New York: Scientists have found a possible explanation Covid-19 patients with extremely low, otherwise life-threatening levels of oxygen, but no signs of suffocation.

How the brain reacts to low oxygen levels may be one of the factors, a condition known as silent hypoxemia or “happy hypoxia,” said the study, published online in the American journal of respiratory and critical care medicine.

This new understanding can prevent unnecessary intubation and ventilation of patients during the current and the expected second wave of the coronavirus.

The study showed that “several pathophysiological mechanisms account for most, if not all, cases silent hypoxemia.

This includes an initial assessment at the level of the patient with oxygen using a pulse oximeter.

“While the pulse oximeter is surprisingly accurate when oxygen reading is high, it significantly exaggerates the severity of low oxygen levels if readings are low,” said the study’s lead author Martin Tobin, Professor, Loyola University Chicago Stritch school of medicine in the United States.

“Another factor is how the brain reacts to low oxygen levels. As the oxygen level drops in patients with Covid-19, the brain does not respond until oxygen falls to very low levels — at which point the patient usually becomes short breath,” he said.

In addition, more than half of the patients had a low level of carbon dioxide that may seriously affect the extremely low level of oxygen.

It is also possible that coronavirus has a peculiar effect on how the body senses low oxygen levels, which may be due to the lack of smell, facing two-thirds COVID-19 patients, according to Tobin.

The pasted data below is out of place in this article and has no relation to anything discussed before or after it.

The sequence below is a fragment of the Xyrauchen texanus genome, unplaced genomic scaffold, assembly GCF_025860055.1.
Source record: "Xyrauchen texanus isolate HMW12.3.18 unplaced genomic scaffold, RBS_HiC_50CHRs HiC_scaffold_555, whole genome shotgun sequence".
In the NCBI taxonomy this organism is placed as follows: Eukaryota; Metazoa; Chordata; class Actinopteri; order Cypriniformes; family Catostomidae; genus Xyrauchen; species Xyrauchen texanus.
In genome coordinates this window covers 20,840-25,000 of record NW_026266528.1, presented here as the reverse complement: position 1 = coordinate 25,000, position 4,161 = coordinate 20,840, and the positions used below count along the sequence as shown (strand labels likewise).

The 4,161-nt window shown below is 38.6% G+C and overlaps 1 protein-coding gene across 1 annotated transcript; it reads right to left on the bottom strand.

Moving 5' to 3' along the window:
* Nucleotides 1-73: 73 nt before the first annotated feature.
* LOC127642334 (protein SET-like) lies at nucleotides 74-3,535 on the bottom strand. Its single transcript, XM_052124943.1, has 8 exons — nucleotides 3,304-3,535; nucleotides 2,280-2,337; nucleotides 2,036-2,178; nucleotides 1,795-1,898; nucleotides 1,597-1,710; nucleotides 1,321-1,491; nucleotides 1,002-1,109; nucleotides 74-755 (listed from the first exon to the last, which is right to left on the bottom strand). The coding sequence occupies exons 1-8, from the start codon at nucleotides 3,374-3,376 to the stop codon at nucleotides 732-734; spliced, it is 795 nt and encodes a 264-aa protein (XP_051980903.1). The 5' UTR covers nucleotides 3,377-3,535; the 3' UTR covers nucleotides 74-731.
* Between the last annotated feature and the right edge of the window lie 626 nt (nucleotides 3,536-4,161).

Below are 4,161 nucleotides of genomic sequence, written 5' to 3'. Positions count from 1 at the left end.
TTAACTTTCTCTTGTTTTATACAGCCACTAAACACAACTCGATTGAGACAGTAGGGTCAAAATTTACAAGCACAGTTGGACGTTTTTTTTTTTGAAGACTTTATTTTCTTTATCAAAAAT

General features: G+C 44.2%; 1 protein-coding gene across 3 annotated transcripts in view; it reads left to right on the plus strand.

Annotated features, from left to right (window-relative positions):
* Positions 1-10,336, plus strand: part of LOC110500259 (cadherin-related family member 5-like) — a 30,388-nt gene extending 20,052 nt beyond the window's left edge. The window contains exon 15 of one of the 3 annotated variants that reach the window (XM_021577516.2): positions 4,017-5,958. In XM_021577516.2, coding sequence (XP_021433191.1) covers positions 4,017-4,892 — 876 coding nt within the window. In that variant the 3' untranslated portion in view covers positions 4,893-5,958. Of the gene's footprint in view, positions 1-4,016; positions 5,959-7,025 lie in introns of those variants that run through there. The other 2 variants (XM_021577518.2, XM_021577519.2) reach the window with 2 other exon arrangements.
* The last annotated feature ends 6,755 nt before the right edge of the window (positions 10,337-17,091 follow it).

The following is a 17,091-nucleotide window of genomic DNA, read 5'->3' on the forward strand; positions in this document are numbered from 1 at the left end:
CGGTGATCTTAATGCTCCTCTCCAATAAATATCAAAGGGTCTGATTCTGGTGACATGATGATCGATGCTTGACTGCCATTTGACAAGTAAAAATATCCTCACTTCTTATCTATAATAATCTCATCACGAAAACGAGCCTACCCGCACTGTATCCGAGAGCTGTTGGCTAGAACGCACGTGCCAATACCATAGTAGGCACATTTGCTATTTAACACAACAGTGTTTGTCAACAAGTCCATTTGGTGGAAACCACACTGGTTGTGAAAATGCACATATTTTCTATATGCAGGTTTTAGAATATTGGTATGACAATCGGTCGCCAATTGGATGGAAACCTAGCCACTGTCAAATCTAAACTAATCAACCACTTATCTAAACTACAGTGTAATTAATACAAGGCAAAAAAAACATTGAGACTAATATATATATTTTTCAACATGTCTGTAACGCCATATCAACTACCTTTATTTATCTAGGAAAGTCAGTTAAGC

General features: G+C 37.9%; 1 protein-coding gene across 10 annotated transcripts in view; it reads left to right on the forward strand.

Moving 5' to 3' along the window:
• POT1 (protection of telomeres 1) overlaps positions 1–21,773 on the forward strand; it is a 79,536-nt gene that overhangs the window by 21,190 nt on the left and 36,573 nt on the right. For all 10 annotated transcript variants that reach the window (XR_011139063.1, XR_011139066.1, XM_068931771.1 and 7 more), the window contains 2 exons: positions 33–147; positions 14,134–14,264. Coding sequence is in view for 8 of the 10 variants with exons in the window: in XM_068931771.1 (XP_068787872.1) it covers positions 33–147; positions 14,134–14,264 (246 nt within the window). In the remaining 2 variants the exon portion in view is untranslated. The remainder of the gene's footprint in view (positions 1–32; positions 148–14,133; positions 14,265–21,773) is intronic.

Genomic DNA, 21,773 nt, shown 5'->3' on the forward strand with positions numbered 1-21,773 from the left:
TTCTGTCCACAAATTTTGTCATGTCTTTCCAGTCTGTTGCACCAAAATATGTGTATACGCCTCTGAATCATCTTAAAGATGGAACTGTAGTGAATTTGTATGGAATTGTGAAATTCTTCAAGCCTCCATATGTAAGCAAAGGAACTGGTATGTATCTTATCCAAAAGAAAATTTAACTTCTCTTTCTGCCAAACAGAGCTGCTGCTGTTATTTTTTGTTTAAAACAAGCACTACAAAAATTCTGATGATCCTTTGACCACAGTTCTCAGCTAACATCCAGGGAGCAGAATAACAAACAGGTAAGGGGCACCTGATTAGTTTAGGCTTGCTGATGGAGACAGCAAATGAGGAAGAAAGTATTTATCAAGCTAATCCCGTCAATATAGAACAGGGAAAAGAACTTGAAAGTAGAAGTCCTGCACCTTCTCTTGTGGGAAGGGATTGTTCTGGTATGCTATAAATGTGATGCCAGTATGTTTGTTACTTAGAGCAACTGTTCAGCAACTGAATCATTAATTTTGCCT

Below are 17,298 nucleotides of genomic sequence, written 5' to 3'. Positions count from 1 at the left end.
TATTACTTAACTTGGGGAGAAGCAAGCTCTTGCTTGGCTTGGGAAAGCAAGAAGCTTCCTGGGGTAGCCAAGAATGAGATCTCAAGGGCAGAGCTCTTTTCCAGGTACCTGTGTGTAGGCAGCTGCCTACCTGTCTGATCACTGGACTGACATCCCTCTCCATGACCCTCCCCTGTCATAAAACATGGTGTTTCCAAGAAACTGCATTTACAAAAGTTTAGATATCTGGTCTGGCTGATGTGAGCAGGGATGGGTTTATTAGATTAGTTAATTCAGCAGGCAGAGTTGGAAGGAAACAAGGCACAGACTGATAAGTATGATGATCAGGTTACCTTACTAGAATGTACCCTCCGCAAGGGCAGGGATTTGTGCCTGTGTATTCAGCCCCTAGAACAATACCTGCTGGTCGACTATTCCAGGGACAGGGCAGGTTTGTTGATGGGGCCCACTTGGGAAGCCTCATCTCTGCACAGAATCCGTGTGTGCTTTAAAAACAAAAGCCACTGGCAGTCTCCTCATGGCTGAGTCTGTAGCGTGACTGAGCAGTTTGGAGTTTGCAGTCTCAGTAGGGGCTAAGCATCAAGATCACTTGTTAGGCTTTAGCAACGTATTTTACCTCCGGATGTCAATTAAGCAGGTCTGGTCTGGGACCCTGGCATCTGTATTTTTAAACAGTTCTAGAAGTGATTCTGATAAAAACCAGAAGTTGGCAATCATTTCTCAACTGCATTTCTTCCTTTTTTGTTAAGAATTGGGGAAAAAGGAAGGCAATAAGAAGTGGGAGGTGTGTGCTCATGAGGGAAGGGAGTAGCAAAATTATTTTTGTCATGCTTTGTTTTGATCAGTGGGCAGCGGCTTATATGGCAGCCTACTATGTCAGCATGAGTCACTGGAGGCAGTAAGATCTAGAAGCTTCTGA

Recognizing that further research is needed, the study concludes that “the features about Covid-19, it is not clear that doctors becomes less strange when viewed in the light of long-established principles of the physiology of respiration”.

“This new information may help to avoid unnecessary endotracheal intubation and mechanical ventilation, which poses a risk when the constant and long-awaited second wave COVID-19 emerges,” said Tobin.

The study included a small group Covid-19 patients with very low oxygen levels, no difficulty breathing or shortness of breath.

The term hypoxia generally refers to insufficient supply of oxygen for use by tissues.

However, there is also a condition called cerebral hypoxia, which refers to the condition in which there is reduced delivery of oxygen to the brain, although there is adequate blood flow, according to the National Institute of neurological disorders and stroke, Institute of the U.S. National institutes of health.

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